Hazardous weather accounted for more than $4.2 billion in property damage in the U.S. in just 2015 alone, according to the National Weather Service. If your home has been in the path of extreme weather events such as blizzards, hurricanes, tornadoes, hailstorms and lightning strikes, your first priority should be keeping your family safe and leaving if necessary. But once the dust clears and your house is safe to enter, it’s wise to check both inside and outside to note any damage. Here’s your checklist for after the storm.
1. Make sure there are no immediate threats to your safety
If the power is out, it’s important to check for downed power lines that could present a safety hazard to you, your family and your neighbors. Remember, never touch or move a downed power line, even if it looks inactive. Immediately shut off all gas valves if you smell gas in your home — this could signal a break in the gas line. And if you’re experiencing any issues with water (not just leaks and seepage), it’s key to ensure that drinking water is still safe for consumption. If there’s any question in your mind about any of these issues, call a professional as soon as you possibly can.
2. Contact your insurance company
It’s always a good idea to contact your home insurer as soon as possible after your house suffers storm damage. An agent can help you locate reliable repair companies, let you know what kinds of damage your homeowners policy will cover, and even help pay for additional living expenses if your home is temporarily unlivable.
3. Inspect the roof and exterior siding
After Mother Nature’s wrath has subsided, inspect your roof for dents, broken shingles, and holes big and small. If extensive damage is evident from the ground, be sure to hire a professional rather than trying to traverse the roof yourself. Note any damage to your home’s gutters and downspouts, as well as the exterior siding. Even small nicks and dents can lead to bigger problems down the road.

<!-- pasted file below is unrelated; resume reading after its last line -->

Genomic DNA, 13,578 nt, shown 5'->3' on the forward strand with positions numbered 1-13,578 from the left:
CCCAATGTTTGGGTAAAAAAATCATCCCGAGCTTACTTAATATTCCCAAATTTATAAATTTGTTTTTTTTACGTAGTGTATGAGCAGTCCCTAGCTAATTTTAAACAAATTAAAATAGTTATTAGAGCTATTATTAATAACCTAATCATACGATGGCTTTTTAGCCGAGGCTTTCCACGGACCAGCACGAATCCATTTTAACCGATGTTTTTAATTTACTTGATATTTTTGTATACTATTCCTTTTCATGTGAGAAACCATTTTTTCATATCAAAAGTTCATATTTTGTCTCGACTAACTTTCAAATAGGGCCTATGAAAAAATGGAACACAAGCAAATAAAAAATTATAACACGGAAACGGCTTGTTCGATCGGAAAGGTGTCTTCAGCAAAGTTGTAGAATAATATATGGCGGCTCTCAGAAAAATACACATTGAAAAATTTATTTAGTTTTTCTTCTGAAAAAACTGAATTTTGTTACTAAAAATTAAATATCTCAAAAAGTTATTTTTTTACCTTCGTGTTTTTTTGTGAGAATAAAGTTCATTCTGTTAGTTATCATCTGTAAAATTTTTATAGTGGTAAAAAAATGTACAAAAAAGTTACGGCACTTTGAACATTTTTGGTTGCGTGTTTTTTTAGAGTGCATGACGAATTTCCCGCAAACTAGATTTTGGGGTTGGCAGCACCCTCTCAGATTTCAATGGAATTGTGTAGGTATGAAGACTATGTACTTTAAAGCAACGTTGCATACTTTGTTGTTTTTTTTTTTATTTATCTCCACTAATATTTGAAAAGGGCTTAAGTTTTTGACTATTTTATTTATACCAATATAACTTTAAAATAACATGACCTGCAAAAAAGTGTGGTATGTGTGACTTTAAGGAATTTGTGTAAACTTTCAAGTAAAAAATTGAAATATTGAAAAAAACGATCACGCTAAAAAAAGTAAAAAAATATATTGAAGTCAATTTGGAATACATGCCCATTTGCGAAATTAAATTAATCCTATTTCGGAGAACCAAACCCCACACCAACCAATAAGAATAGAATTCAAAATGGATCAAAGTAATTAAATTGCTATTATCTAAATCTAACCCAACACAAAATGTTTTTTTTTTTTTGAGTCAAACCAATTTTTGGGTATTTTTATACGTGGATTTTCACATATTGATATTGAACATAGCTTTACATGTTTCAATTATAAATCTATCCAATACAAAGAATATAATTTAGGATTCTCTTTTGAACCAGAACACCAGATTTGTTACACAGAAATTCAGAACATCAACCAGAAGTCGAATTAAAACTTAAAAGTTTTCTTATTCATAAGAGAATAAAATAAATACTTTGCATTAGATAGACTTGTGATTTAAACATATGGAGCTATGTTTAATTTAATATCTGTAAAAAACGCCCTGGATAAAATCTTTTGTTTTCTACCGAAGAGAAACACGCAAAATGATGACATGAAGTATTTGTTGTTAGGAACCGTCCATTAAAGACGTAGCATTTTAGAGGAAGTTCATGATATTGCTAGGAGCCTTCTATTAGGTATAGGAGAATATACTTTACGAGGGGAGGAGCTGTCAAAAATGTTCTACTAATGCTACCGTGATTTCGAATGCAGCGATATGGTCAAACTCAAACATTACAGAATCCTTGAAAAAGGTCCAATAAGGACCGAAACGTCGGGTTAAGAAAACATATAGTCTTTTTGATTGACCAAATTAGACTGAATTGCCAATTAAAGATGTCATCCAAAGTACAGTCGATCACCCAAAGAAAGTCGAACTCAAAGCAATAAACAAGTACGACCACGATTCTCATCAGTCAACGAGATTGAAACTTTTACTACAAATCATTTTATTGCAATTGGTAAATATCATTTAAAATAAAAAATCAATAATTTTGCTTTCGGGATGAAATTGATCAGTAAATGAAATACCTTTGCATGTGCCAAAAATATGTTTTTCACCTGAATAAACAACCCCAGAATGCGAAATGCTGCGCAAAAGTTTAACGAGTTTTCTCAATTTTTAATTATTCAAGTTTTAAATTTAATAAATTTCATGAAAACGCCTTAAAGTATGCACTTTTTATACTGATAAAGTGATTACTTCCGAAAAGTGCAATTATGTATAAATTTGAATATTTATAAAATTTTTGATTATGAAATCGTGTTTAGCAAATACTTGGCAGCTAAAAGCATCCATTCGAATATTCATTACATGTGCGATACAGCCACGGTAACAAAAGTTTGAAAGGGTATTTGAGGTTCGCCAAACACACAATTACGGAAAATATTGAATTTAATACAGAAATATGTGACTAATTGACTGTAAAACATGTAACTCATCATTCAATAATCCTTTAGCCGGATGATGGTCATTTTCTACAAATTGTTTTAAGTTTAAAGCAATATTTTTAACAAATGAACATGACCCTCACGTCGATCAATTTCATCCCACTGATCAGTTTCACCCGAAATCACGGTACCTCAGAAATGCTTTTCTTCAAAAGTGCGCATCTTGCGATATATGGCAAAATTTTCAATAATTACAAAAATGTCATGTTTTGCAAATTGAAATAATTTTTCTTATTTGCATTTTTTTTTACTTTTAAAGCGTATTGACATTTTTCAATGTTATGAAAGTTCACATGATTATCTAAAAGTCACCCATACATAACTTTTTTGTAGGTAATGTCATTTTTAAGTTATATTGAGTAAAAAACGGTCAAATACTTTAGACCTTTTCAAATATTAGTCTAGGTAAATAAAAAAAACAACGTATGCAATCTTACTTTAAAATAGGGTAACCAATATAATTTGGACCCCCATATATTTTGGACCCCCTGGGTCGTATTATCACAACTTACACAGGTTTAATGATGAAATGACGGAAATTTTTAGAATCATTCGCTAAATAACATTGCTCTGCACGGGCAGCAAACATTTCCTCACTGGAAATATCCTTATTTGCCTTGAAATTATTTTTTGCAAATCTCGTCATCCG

4. Check other outdoor structures
If you have a detached garage, storage shed, fence or all of the above, take the time to carefully inspect them after a major storm, once it’s safe to do so. Checking up on garages and sheds sooner rather than later can help prevent all sorts of damage to the contents inside, while patching up a partially downed fence can help eliminate a potential security threat to your property.
5. Inspect your home’s appliances
While outdoor systems like your air conditioner could take a beating from the elements, your indoor appliances — such as your washer, dryer, dishwasher and refrigerator — could also suffer serious damage due to hazards like water leaks and power surges. As soon as bad weather has moved on, be sure to check on home appliances and systems to ensure everything’s still safely functioning as it should.
6. Check the attic, crawlspaces and basement
Often overlooked, your home’s crawlspaces, attic and basement are the perfect havens for mold growth, rot and other water damage. If water seeps into your home after a storm compromises your roof or weakens your walls, you could be looking at both structural damage and destroyed valuables — which is why it’s wise to examine these spaces regularly, but especially after extreme weather.
7. Examine your floors, ceilings, windows and doors
From shattered windows to sunken ceilings, and warped doorframes to soaked carpeting — a bad storm can cause countless damage to even the interior of your house. Once you’ve been cleared to be in your home after bad weather, inspect your flooring, doorways, windows and ceilings for things like warping, cracks and leaks, water damage, bulging, broken glass and any other physical damage.
8. Inspect electronics and other personal belongings
Expensive electronics such as TVs, computers and stereo systems can be damaged by power surges, water damage, and falling objects during a bad storm. To help avoid major damage in the first place, unplug what you can before the weather hits and install preventive measures like surge protectors. Once conditions are safe, check on any electronics and other personal belongings (like clothing and furniture) that may have been damaged.
9. Document any and all damage
As you survey the inside and outside of your home, don’t forget to take photos and/or video of any and all storm damage. Don’t be afraid to document even the smallest thing, since overlooking it now could result in much larger issues in the future. If possible, compile receipts for damaged items as well as invoices for work you’ve had done to your house, which can help you estimate the monetary amount of your losses.